Chennai women top list: Smartcoin
About 20% more millennials borrowed to meet COVID-19 related emergency healthcare expenses and other financial commitments during April compared with a year earlier, according to Smartcoin Financials, which analysed data generated by its lending app.
Millennials — those in the age group of 25-40 years — are on average taking loans of ₹6,000 and the loan demand has peaked exponentially in small towns and rural regions in the wake of the second wave of COVID-19. Demand for loans had surged in tier 2, 3 and 4 cities during the first wave as well.
South tops repeat loans
Stating that people were borrowing to meet unprecedented financial needs, the company said among repeat loan applicants, 29% came from the five south Indian States — Tamil Nadu, Kerala, Karnataka, Andhra Pradesh, and Telangana — which accounted for about 35% of the total loan value credited.
“We have managed to stand our ground during this pandemic and continue to provide valuable financial reprieve and loan packages to those who need it most,” said Rohit Garg, co-founder and CEO, SmartCoin.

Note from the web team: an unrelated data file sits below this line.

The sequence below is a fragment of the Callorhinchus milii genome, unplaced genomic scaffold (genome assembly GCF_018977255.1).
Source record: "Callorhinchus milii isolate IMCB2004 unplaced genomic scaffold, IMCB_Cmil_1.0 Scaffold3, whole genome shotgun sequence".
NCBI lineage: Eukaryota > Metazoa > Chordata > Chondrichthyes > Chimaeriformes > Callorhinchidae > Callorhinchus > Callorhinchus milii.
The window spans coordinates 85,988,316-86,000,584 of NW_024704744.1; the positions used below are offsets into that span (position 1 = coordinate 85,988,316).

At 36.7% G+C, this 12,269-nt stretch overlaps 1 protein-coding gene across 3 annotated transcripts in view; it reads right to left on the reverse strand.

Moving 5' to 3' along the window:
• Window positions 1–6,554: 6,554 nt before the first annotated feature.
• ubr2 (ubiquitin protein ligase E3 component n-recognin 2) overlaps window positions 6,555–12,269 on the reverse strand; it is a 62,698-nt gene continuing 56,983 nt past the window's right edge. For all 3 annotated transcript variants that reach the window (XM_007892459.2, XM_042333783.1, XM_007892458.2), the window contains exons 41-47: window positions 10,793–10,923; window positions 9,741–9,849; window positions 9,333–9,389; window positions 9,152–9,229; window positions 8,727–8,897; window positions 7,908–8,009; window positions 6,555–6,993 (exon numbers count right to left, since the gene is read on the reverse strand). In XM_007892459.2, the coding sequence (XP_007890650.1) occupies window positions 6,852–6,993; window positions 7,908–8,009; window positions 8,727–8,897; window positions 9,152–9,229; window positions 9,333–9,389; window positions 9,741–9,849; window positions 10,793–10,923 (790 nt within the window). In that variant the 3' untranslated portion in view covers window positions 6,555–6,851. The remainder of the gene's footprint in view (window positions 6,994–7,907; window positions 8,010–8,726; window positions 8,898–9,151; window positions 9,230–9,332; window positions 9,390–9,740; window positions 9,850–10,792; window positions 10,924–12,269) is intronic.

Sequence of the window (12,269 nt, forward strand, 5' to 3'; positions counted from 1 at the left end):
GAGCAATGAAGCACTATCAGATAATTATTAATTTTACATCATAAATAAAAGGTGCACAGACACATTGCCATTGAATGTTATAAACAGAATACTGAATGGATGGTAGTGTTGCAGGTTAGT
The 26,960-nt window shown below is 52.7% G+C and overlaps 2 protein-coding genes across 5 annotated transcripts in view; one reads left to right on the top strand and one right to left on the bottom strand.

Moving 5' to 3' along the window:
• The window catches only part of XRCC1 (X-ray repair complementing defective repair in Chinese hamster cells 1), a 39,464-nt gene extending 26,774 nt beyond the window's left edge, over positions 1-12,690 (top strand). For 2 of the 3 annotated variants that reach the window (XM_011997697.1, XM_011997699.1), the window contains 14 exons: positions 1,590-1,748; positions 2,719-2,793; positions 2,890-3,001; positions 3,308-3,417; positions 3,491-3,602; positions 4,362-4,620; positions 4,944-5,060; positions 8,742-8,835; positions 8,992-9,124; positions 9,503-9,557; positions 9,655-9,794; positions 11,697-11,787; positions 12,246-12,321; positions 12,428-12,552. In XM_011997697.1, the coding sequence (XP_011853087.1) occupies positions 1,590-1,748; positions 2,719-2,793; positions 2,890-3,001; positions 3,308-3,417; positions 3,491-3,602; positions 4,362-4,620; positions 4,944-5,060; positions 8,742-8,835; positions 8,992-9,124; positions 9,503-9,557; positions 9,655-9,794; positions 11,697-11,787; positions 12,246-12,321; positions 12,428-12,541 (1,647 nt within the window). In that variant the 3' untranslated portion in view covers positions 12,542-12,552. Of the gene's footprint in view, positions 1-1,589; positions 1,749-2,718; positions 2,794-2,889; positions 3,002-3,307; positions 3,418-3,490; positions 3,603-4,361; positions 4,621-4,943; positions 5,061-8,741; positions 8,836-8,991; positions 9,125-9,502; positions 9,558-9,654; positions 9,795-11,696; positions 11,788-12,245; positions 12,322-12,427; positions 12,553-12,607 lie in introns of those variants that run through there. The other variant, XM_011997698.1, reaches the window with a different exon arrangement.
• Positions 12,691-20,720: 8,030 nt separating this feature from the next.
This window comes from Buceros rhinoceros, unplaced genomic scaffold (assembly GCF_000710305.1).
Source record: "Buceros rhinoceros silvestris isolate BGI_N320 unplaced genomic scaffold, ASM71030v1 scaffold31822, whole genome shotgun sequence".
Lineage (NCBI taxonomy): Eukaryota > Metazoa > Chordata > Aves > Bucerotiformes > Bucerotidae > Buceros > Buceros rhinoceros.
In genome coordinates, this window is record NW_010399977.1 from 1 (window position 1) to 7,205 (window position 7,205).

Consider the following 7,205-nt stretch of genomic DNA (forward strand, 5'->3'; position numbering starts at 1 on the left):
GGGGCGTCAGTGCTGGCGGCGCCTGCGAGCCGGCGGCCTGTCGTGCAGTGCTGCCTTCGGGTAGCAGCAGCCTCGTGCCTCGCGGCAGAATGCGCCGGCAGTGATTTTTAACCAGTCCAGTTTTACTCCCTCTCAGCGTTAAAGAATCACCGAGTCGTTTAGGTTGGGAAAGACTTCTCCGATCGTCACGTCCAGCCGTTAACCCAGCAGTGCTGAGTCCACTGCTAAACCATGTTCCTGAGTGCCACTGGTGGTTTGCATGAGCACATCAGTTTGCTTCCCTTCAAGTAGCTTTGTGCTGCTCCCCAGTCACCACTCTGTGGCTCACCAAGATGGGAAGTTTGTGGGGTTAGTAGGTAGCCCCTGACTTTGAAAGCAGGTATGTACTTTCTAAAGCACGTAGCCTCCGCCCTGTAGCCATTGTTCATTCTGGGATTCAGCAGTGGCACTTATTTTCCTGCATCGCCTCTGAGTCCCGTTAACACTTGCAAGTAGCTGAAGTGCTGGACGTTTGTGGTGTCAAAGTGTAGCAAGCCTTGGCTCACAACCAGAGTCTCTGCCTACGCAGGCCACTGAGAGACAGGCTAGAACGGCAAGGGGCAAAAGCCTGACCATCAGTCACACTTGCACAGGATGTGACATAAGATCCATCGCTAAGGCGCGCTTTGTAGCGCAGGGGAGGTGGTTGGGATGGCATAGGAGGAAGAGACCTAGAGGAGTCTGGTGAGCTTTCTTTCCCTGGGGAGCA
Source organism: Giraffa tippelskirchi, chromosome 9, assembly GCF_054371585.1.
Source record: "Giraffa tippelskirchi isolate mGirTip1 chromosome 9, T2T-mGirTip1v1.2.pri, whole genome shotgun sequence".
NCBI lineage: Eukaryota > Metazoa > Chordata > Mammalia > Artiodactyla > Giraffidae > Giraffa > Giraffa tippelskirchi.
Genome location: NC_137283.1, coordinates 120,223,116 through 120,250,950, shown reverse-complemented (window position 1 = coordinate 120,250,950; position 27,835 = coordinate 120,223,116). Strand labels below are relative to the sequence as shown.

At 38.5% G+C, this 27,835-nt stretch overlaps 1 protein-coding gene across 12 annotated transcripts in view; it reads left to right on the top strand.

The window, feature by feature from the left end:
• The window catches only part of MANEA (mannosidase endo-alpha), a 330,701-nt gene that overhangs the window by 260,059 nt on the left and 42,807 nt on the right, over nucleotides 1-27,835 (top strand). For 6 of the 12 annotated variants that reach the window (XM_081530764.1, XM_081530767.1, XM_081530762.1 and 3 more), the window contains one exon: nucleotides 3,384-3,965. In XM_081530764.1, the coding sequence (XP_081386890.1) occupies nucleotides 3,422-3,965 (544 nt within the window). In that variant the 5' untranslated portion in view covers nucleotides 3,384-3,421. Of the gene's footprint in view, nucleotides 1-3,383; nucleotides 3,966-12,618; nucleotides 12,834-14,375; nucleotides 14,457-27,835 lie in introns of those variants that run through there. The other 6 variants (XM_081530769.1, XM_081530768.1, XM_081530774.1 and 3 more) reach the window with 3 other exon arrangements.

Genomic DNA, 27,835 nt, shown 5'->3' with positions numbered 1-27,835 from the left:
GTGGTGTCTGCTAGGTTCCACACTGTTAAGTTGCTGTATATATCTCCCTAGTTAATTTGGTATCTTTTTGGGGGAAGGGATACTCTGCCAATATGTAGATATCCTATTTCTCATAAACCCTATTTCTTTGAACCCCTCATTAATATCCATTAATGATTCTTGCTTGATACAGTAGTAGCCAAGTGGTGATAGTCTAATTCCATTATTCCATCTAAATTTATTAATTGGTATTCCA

“Riding on our industry knowledge and ability to gauge customer preferences across every demographic, we have managed to address a plethora of credit needs across the entire expanse of the country, especially the southern States that reflect higher levels of financial literacy and awareness,” he added.
The company serves more than 17,000 pincodes across India. It has a loan book of ₹500 crore and has disbursed in excess of three lakh loans to more than one lakh borrowers.
The April 2021 loan count analysed by the firm showed Tamil Nadu’s contribution was highest at 9%, and has gone up to 10% so far in May, indicating a demand surge.
Lack of insurance cover
The number of women borrowers in Chennai were found to be higher at 15%, as compared with 9% in the rest of India.
Medical/hospital needs took up the largest chunk, 22%, among reasons indicated for availing of a loan in April, followed by bill payment (9%), house rent (7%), education fees (7%) and EMI payments (7%). Overall national figures reflected a similar order of priority for availing of loans.
Currently, the need is to address the increasing requirement of payments by the working class that is not covered under insurance plans, the firm said.
In the pre-COVID period, the demand for loans intended for medical requirements were at 18% and in August-September 2020 the number went up to 28%.
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